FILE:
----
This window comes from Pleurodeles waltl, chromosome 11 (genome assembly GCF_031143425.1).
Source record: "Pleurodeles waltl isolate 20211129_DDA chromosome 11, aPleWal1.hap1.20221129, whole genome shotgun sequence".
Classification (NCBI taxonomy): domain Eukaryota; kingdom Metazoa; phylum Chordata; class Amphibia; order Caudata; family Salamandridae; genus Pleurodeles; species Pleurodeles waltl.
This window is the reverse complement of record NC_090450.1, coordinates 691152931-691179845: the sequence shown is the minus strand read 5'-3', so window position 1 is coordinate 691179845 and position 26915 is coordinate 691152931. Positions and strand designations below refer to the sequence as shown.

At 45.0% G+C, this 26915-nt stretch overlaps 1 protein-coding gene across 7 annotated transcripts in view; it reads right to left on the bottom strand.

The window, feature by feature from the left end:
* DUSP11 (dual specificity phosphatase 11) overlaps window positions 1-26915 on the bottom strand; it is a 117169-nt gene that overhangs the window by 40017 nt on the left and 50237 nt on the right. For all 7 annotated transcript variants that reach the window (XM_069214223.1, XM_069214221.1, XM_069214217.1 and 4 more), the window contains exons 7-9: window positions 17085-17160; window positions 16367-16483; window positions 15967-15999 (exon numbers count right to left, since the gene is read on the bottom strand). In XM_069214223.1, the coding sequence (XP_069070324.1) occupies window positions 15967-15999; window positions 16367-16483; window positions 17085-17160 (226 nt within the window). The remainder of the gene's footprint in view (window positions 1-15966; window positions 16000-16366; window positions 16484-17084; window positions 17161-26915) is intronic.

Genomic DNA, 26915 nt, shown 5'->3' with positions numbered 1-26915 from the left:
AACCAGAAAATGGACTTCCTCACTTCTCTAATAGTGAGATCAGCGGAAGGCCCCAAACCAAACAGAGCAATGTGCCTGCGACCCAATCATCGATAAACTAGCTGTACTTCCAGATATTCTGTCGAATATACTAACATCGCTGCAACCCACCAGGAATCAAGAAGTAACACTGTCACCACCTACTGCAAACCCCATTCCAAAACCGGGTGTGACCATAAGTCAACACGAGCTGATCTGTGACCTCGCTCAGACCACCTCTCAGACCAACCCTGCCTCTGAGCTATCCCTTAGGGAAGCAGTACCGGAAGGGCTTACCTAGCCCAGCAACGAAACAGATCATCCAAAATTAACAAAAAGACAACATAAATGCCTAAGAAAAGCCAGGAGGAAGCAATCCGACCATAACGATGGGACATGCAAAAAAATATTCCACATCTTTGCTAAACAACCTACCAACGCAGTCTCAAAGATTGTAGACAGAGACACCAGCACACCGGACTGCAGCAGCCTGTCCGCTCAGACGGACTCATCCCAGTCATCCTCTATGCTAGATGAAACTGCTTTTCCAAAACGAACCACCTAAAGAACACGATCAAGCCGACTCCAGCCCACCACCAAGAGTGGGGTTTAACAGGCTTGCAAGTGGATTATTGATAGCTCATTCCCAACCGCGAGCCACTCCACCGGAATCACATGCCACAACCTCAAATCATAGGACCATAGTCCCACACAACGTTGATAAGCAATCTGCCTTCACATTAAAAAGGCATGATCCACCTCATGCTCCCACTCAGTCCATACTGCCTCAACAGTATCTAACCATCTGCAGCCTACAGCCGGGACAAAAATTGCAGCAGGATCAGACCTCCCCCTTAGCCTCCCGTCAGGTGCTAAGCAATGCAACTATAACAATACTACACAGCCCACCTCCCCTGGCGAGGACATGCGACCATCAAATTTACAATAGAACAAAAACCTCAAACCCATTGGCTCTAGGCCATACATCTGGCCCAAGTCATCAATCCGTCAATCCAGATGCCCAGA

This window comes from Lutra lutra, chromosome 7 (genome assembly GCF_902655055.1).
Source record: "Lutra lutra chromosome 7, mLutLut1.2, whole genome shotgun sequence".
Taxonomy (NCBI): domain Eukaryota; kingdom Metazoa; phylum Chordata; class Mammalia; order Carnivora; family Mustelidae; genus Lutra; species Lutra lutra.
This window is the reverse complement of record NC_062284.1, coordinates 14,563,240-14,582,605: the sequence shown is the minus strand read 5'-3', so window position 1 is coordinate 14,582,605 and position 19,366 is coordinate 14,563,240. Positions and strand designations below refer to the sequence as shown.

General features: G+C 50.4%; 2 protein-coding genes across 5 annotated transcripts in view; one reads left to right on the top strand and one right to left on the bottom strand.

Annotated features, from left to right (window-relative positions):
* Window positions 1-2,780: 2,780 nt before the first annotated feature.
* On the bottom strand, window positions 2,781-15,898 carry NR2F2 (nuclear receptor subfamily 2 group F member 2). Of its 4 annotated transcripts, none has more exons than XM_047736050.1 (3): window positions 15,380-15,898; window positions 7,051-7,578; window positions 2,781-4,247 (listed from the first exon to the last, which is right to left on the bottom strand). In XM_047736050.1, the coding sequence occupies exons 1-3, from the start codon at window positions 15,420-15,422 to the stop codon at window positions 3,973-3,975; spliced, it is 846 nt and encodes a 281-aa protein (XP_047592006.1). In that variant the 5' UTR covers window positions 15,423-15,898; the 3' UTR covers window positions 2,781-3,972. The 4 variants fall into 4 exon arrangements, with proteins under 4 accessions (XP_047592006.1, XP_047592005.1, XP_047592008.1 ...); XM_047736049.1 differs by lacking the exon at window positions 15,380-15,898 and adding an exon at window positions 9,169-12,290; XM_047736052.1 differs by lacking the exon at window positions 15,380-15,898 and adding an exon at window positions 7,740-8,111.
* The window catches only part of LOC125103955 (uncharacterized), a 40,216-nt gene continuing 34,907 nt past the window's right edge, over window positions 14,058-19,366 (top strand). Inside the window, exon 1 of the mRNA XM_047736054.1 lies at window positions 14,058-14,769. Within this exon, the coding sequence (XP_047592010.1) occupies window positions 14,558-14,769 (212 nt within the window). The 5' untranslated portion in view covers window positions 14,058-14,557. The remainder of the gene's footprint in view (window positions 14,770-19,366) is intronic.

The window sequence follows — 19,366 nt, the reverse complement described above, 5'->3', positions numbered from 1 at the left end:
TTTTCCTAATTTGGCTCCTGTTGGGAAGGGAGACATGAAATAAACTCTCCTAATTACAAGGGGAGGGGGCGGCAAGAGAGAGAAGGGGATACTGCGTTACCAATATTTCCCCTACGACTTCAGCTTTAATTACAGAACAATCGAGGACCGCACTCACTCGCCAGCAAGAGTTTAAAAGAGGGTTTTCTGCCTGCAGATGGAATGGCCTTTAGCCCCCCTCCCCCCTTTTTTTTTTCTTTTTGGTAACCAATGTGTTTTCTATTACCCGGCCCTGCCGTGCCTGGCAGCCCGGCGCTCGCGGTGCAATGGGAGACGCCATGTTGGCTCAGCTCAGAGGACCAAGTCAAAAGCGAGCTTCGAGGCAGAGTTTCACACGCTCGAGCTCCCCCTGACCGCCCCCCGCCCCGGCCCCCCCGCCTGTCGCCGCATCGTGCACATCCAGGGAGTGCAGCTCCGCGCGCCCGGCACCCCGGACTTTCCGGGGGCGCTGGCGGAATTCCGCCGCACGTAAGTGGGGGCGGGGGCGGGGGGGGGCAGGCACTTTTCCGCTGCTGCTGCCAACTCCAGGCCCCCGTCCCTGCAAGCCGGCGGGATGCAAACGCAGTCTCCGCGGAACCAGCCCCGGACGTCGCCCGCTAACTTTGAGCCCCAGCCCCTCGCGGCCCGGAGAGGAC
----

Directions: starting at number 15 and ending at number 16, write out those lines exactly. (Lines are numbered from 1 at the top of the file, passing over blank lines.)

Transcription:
Annotated features, from left to right (window-relative positions):
* Window positions 1-2,780: 2,780 nt before the first annotated feature.